A medicine used to treat alcoholism could prove to be a cure for AIDS. The study is still in its infancy though.
Disulfiram is a drug that is commonly used to treat alcoholism. However, it could prove to change the rules when it comes to HIV and the AIDS virus. For one thing unlike other drugs it is not toxic.
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This is according to a clinical trial conducted by researchers at the Peter Doherty Institute for Infection and Immunity and The Alfred in Melbourne, Australia, together with researchers from University of California San Francisco, USA, and published in The Lancet HIV today.
Over 30 patients harboring the HIV virus were given the medicine. The study lasted a total of three days. Even when the dosage of the drug was at its highest, the HIV virus was activated but no apparent harm occurred as a result. This is a modern day miracle of sorts.
The leader of the international study team, Director of the Doherty Institute and a world leader in cure research and clinical management of HIV, University of Melbourne Professor Sharon Lewin, said “This trial clearly demonstrates that disulfiram is not toxic and is safe to use, and could quite possibly be the game changer we need.”
“The dosage of disulfiram we used provided more of a ‘tickle’ than a ‘kick’ to the virus, but this could be enough. Even though the drug was only given for three days, we saw a clear increase in virus in plasma, which was very encouraging.”
The issue that lies before scientists is to wake up the dormant HIV virus in the cells in order to destroy it. And the right drugs to pinpoint and kill off the virus is also a hurdle of sorts.
But now it seems some kind of breakthrough might just have been made. The toxic nature of many drugs remains the biggest drawback so far. This is not the case with disulfiram. It is non-toxic and thus the perfect thing as a treatment for AIDS.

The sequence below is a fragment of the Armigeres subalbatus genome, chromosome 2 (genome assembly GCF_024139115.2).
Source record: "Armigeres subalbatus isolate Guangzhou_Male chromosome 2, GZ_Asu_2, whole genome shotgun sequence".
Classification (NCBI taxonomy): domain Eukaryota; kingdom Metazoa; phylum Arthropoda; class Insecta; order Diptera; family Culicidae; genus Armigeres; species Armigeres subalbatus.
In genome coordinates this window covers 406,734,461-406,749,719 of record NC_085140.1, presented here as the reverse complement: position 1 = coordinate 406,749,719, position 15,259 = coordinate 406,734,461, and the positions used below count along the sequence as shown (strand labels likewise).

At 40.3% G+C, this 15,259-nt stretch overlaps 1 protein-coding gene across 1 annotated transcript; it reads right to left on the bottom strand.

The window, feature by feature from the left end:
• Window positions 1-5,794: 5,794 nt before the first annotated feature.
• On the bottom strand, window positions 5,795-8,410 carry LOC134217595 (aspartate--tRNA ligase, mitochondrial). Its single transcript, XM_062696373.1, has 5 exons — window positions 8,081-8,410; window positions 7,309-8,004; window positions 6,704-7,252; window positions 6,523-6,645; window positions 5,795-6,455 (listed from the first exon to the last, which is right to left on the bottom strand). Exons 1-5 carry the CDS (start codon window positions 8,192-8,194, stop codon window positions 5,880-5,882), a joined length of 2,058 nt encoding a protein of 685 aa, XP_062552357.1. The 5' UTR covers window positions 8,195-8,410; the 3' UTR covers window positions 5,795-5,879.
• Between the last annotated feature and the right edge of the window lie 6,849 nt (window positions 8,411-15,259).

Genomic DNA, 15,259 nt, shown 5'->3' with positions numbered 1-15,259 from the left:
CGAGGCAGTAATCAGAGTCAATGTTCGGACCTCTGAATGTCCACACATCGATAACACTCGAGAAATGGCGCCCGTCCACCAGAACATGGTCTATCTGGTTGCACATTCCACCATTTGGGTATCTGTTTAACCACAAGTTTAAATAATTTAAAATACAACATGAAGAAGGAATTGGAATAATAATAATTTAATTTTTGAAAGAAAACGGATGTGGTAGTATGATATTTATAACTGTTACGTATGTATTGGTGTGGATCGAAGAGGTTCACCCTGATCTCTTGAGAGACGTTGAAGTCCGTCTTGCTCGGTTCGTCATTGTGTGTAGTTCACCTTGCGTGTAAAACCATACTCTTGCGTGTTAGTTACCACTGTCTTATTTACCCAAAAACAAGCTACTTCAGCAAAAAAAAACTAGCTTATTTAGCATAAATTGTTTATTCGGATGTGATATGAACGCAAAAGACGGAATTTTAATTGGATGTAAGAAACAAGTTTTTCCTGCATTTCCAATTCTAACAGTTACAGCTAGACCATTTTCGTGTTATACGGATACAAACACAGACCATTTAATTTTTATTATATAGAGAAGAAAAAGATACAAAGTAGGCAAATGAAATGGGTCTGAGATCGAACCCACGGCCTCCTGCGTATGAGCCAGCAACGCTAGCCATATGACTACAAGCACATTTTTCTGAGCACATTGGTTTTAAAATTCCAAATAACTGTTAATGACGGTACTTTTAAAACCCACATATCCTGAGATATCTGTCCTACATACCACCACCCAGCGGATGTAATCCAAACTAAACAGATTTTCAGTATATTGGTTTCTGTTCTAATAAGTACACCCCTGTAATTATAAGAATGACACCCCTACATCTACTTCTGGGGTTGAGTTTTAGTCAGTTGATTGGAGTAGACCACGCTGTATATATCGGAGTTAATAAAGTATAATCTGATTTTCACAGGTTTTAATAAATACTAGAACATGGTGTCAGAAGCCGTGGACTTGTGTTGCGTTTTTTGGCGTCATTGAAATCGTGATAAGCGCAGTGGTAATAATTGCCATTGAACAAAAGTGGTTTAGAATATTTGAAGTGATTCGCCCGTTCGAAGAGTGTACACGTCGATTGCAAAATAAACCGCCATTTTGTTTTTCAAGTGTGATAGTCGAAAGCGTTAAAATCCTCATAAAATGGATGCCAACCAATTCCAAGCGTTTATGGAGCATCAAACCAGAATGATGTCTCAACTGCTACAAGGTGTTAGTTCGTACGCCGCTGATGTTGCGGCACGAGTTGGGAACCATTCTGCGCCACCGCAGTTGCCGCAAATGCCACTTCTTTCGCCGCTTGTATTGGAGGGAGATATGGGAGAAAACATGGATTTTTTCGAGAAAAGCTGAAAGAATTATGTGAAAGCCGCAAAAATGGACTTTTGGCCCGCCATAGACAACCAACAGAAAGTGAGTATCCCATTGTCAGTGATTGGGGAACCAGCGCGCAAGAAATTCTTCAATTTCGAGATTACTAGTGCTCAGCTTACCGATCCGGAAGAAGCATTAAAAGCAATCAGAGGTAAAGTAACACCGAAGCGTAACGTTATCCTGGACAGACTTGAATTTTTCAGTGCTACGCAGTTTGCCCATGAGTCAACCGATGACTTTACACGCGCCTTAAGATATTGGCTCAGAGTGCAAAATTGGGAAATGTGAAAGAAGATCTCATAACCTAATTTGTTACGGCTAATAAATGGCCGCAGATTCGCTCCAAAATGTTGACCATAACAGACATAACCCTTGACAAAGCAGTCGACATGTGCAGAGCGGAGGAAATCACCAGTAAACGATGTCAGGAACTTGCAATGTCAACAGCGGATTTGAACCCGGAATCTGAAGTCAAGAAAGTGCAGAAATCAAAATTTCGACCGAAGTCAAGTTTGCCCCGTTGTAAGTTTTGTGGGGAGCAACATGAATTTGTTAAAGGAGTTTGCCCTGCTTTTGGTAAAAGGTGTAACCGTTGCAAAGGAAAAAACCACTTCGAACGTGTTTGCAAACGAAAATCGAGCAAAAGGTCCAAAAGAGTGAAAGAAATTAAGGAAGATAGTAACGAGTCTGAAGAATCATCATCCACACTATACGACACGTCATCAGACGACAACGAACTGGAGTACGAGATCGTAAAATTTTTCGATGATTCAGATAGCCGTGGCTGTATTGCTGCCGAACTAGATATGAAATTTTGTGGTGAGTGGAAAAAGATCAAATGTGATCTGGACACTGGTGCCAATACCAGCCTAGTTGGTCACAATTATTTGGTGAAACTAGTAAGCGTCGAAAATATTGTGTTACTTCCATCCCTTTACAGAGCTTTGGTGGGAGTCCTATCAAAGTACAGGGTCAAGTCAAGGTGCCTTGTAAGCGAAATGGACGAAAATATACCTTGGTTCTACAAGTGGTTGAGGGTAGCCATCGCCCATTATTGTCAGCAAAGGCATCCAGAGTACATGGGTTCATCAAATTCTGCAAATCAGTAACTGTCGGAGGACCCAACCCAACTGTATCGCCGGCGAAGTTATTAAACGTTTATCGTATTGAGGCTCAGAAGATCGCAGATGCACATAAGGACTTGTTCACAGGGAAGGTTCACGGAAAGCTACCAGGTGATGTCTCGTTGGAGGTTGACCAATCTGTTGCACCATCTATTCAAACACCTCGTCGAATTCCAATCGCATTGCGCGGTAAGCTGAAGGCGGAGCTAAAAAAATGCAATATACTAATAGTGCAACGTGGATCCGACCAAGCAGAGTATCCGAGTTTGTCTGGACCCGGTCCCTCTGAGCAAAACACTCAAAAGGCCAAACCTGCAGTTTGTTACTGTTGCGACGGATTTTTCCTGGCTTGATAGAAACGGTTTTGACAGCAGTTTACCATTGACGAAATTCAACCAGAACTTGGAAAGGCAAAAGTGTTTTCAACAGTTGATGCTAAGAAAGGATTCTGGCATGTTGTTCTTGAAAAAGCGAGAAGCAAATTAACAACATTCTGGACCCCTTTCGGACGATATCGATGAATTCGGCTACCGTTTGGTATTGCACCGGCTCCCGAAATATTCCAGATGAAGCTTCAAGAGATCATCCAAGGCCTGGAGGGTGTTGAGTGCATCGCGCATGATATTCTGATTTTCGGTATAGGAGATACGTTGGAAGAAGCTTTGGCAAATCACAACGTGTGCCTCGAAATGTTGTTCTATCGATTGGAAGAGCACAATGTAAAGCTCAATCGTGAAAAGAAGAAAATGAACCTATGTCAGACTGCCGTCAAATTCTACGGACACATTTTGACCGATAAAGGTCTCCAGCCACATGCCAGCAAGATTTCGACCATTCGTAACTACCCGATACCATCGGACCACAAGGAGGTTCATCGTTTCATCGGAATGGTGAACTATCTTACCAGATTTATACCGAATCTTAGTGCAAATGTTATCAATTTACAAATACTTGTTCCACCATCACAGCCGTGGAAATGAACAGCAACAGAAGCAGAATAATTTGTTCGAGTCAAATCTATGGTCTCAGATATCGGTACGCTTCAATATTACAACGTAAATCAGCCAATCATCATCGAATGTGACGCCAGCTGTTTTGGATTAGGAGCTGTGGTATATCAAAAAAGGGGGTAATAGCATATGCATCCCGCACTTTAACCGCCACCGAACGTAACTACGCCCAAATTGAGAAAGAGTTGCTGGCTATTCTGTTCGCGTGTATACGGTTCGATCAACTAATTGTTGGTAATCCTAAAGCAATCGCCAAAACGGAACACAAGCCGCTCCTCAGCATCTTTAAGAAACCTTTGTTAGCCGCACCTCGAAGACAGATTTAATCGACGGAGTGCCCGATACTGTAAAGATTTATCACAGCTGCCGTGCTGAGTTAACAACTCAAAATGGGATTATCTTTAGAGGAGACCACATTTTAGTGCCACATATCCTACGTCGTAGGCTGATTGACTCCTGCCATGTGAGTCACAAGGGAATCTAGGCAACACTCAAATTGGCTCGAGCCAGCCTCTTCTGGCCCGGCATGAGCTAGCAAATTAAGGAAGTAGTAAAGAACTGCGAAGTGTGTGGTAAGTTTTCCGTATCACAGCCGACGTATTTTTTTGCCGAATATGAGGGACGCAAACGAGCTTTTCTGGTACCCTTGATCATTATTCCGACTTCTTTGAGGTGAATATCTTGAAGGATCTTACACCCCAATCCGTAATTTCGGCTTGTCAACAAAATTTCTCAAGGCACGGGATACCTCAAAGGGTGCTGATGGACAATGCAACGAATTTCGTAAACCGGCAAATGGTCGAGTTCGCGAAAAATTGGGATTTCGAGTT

Disulfiram probably disturbs the virus in the cells instead of jolting it violently. This is its biggest beneficial effect. A cure for HIV is on the top of the agenda of many developed countries. Now it seems to be reaching a conclusion of sorts. And it is all thanks to this wonder drug.
All that is required is to bring the cells to consciousness and then kill off the viral agents as fast as possible. The safety of the medicine was a stumbling block. But nothing could be safer than disulfiram. We have yet to learn a lot about the ins and outs of the whole shebang. It will take some time before the issue is resolved in a safe and sound manner.
But the preliminary study is fruitful in itself and may lead to further forays into the field of cancer research and immunology. The HIV virus is a very clever entity and subject to mutations time after time.
The gentle yet sure method of administering dosages of disulfiram will ensure that soon AIDS and the HIV virus will have gone the way of malaria and small pox. There was a time when these diseases spread terror in the hearts of men, women and children. But today they are hardly even visible since they have been conquered by the healing arts and the world of medicine.
First Author on the paper, Head of Clinical Research in the Department of Infectious Diseases at The Alfred, Dr Julian Elliott, said, “The next step is to get these cells to die. Waking up the virus is only the first step to eliminating it.”
“This is a very important step as we have demonstrated we can wake up the sleeping virus with a safe medicine that is easily taken orally once a day. Now we need to work out how to get rid of the infected cell. A kick-start to the immune system might help.
“We have an enormous amount still to learn about how to ultimately eradicate this very smart virus.”
Professor Steven Deeks from the University of California San Francisco, a collaborator on the trial in the USA said, “Most groups are seeking for a powerful weapon to shock the virus out of its hiding place. These approaches may prove to be harmful.
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“I see disulfiram as a more gentle way to accomplish this same goal, particularly if we can show it works when given over a long period of time.”